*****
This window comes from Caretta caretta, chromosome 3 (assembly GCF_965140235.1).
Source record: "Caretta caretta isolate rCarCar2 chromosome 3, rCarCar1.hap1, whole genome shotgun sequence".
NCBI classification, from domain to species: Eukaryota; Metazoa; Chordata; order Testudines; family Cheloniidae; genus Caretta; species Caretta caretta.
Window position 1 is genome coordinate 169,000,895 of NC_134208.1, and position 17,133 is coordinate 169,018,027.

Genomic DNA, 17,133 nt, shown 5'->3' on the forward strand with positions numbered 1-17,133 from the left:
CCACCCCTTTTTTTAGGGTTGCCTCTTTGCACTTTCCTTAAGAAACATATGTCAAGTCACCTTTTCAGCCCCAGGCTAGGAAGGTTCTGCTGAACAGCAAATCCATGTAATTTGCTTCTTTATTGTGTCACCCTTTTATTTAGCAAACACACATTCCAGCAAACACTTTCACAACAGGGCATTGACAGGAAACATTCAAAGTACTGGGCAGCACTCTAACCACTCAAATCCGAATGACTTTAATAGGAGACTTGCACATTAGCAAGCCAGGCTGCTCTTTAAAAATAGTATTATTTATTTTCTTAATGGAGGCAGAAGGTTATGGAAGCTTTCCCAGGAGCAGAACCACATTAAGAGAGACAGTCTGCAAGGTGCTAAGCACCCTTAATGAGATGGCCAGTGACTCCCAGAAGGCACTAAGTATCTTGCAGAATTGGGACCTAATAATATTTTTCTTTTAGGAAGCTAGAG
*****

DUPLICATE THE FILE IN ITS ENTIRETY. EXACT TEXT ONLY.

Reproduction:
This window comes from Caretta caretta, chromosome 3 (assembly GCF_965140235.1).
Source record: "Caretta caretta isolate rCarCar2 chromosome 3, rCarCar1.hap1, whole genome shotgun sequence".
NCBI classification, from domain to species: Eukaryota; Metazoa; Chordata; order Testudines; family Cheloniidae; genus Caretta; species Caretta caretta.
Window position 1 is genome coordinate 169,000,895 of NC_134208.1, and position 17,133 is coordinate 169,018,027.

Genomic DNA, 17,133 nt, shown 5'->3' on the forward strand with positions numbered 1-17,133 from the left:
CCACCCCTTTTTTTAGGGTTGCCTCTTTGCACTTTCCTTAAGAAACATATGTCAAGTCACCTTTTCAGCCCCAGGCTAGGAAGGTTCTGCTGAACAGCAAATCCATGTAATTTGCTTCTTTATTGTGTCACCCTTTTATTTAGCAAACACACATTCCAGCAAACACTTTCACAACAGGGCATTGACAGGAAACATTCAAAGTACTGGGCAGCACTCTAACCACTCAAATCCGAATGACTTTAATAGGAGACTTGCACATTAGCAAGCCAGGCTGCTCTTTAAAAATAGTATTATTTATTTTCTTAATGGAGGCAGAAGGTTATGGAAGCTTTCCCAGGAGCAGAACCACATTAAGAGAGACAGTCTGCAAGGTGCTAAGCACCCTTAATGAGATGGCCAGTGACTCCCAGAAGGCACTAAGTATCTTGCAGAATTGGGACCTAATAATATTTTTCTTTTAGGAAGCTAGAG